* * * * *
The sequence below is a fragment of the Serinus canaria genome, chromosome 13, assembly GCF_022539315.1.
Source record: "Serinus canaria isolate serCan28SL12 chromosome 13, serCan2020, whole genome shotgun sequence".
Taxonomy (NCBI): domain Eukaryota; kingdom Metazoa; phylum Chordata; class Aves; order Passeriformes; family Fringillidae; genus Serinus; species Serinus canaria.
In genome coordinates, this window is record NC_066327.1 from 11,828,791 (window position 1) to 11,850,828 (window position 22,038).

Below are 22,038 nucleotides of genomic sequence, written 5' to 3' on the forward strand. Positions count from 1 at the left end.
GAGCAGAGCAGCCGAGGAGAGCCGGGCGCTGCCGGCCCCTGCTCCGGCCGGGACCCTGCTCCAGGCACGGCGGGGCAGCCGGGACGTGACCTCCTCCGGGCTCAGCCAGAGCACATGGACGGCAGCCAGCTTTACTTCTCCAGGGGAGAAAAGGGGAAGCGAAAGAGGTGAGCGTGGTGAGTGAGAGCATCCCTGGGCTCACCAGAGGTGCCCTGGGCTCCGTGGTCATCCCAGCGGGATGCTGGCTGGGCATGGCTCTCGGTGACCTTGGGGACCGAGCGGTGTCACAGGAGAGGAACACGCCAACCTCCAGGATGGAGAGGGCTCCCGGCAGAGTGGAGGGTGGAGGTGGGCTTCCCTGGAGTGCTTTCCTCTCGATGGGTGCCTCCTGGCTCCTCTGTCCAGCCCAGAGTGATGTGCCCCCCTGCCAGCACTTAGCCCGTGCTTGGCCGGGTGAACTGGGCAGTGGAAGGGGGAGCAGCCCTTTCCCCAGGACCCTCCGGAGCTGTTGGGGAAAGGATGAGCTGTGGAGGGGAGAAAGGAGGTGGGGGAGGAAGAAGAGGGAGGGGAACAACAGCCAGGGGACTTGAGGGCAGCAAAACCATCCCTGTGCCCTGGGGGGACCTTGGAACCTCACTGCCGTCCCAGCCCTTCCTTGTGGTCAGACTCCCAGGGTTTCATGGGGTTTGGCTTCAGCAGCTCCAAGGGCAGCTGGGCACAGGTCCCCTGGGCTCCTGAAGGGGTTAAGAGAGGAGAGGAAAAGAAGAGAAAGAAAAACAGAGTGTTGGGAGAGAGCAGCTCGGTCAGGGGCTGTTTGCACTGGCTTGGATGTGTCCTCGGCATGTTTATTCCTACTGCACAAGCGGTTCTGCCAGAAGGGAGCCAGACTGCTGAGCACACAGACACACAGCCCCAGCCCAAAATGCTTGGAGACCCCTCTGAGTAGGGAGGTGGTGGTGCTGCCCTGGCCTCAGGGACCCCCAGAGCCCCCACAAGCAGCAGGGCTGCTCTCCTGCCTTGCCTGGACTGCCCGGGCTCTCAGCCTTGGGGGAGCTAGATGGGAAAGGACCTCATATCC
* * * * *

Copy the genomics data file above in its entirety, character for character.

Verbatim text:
The sequence below is a fragment of the Serinus canaria genome, chromosome 13, assembly GCF_022539315.1.
Source record: "Serinus canaria isolate serCan28SL12 chromosome 13, serCan2020, whole genome shotgun sequence".
Taxonomy (NCBI): domain Eukaryota; kingdom Metazoa; phylum Chordata; class Aves; order Passeriformes; family Fringillidae; genus Serinus; species Serinus canaria.
In genome coordinates, this window is record NC_066327.1 from 11,828,791 (window position 1) to 11,850,828 (window position 22,038).

Below are 22,038 nucleotides of genomic sequence, written 5' to 3' on the forward strand. Positions count from 1 at the left end.
GAGCAGAGCAGCCGAGGAGAGCCGGGCGCTGCCGGCCCCTGCTCCGGCCGGGACCCTGCTCCAGGCACGGCGGGGCAGCCGGGACGTGACCTCCTCCGGGCTCAGCCAGAGCACATGGACGGCAGCCAGCTTTACTTCTCCAGGGGAGAAAAGGGGAAGCGAAAGAGGTGAGCGTGGTGAGTGAGAGCATCCCTGGGCTCACCAGAGGTGCCCTGGGCTCCGTGGTCATCCCAGCGGGATGCTGGCTGGGCATGGCTCTCGGTGACCTTGGGGACCGAGCGGTGTCACAGGAGAGGAACACGCCAACCTCCAGGATGGAGAGGGCTCCCGGCAGAGTGGAGGGTGGAGGTGGGCTTCCCTGGAGTGCTTTCCTCTCGATGGGTGCCTCCTGGCTCCTCTGTCCAGCCCAGAGTGATGTGCCCCCCTGCCAGCACTTAGCCCGTGCTTGGCCGGGTGAACTGGGCAGTGGAAGGGGGAGCAGCCCTTTCCCCAGGACCCTCCGGAGCTGTTGGGGAAAGGATGAGCTGTGGAGGGGAGAAAGGAGGTGGGGGAGGAAGAAGAGGGAGGGGAACAACAGCCAGGGGACTTGAGGGCAGCAAAACCATCCCTGTGCCCTGGGGGGACCTTGGAACCTCACTGCCGTCCCAGCCCTTCCTTGTGGTCAGACTCCCAGGGTTTCATGGGGTTTGGCTTCAGCAGCTCCAAGGGCAGCTGGGCACAGGTCCCCTGGGCTCCTGAAGGGGTTAAGAGAGGAGAGGAAAAGAAGAGAAAGAAAAACAGAGTGTTGGGAGAGAGCAGCTCGGTCAGGGGCTGTTTGCACTGGCTTGGATGTGTCCTCGGCATGTTTATTCCTACTGCACAAGCGGTTCTGCCAGAAGGGAGCCAGACTGCTGAGCACACAGACACACAGCCCCAGCCCAAAATGCTTGGAGACCCCTCTGAGTAGGGAGGTGGTGGTGCTGCCCTGGCCTCAGGGACCCCCAGAGCCCCCACAAGCAGCAGGGCTGCTCTCCTGCCTTGCCTGGACTGCCCGGGCTCTCAGCCTTGGGGGAGCTAGATGGGAAAGGACCTCATATCC